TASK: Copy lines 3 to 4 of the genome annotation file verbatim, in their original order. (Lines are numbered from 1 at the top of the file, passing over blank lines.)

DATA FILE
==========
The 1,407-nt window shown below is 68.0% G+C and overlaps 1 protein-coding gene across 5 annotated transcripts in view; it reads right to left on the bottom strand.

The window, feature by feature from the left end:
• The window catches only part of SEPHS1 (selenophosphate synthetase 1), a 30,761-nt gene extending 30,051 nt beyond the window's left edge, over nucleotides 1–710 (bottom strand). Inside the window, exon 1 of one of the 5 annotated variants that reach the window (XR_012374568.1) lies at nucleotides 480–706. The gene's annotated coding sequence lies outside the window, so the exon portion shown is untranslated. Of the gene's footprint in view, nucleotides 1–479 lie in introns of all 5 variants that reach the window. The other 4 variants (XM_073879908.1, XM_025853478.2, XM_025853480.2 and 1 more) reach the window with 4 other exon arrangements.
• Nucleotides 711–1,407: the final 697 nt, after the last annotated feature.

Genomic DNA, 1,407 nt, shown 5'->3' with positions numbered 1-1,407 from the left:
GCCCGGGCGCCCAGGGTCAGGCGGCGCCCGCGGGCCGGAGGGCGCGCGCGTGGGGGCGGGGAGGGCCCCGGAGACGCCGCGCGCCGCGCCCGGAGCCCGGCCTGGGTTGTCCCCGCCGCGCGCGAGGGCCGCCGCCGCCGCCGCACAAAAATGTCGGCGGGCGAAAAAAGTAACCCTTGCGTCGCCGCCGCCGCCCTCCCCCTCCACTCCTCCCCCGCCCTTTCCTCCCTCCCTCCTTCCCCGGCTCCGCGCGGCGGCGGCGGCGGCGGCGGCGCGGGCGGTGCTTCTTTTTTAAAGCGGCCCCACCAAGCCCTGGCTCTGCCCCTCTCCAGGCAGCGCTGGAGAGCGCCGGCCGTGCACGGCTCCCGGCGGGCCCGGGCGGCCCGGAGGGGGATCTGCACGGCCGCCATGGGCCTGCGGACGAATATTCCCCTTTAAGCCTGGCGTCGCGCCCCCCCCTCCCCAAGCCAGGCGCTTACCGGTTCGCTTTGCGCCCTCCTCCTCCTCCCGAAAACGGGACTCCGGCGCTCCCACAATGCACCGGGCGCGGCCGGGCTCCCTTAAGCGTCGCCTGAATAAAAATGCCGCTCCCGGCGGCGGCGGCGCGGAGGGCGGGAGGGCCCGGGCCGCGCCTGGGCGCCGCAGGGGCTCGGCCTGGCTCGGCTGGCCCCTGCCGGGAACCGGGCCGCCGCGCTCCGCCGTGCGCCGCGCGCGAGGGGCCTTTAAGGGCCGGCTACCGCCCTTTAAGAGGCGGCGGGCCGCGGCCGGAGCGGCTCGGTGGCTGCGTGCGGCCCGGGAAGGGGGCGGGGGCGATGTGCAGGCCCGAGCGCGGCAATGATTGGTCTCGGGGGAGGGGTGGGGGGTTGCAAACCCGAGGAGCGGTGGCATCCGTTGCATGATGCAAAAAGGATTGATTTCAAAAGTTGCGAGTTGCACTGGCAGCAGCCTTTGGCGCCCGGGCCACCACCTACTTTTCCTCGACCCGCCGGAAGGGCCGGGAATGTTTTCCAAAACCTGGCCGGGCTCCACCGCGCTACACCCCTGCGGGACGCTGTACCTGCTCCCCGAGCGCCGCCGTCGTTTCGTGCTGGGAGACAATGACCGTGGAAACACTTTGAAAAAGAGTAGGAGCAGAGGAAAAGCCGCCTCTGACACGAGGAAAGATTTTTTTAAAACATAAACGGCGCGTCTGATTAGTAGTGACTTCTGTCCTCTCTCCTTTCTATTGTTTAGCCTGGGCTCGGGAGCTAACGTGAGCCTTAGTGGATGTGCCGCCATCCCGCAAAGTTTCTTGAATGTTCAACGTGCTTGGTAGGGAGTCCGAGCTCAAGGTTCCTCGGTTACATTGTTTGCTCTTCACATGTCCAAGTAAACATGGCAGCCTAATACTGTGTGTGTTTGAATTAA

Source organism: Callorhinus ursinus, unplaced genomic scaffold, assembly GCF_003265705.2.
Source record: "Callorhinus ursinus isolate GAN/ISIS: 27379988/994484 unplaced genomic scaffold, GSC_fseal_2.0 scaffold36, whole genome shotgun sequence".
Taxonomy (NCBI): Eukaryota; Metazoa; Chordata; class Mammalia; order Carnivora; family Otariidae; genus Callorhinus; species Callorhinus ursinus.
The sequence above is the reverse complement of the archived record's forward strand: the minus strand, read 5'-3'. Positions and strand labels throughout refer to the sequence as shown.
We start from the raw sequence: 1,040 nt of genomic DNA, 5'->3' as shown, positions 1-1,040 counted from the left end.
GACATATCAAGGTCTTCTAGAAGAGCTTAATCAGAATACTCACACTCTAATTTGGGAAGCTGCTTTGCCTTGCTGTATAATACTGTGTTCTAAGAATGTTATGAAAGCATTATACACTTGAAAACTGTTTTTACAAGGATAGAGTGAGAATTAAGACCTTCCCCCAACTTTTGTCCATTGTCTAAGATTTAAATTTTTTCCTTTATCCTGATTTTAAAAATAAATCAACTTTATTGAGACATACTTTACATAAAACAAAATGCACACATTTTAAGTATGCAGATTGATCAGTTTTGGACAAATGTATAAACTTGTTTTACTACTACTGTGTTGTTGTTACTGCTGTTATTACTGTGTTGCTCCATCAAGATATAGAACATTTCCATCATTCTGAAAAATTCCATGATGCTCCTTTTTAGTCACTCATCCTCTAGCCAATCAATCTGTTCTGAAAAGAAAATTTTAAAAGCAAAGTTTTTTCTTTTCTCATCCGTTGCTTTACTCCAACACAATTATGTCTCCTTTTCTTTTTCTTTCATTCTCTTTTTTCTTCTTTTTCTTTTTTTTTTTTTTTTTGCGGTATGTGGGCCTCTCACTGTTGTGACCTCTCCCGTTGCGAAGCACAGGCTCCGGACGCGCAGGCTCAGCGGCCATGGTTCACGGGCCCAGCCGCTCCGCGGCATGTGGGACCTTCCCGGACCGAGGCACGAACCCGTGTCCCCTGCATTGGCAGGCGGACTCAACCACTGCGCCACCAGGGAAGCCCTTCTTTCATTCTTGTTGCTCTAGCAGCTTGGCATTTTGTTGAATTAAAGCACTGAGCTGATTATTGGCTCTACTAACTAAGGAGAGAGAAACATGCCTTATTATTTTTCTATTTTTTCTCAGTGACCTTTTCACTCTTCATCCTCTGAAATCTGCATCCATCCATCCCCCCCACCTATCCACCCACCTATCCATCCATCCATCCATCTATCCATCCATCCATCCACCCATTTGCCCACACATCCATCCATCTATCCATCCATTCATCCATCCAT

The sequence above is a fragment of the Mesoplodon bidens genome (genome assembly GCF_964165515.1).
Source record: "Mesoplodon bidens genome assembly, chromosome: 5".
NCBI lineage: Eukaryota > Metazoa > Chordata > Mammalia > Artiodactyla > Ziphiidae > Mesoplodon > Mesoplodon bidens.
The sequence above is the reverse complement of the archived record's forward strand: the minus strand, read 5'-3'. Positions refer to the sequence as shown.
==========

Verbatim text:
• The window catches only part of SEPHS1 (selenophosphate synthetase 1), a 30,761-nt gene extending 30,051 nt beyond the window's left edge, over nucleotides 1–710 (bottom strand). Inside the window, exon 1 of one of the 5 annotated variants that reach the window (XR_012374568.1) lies at nucleotides 480–706. The gene's annotated coding sequence lies outside the window, so the exon portion shown is untranslated. Of the gene's footprint in view, nucleotides 1–479 lie in introns of all 5 variants that reach the window. The other 4 variants (XM_073879908.1, XM_025853478.2, XM_025853480.2 and 1 more) reach the window with 4 other exon arrangements.
• Nucleotides 711–1,407: the final 697 nt, after the last annotated feature.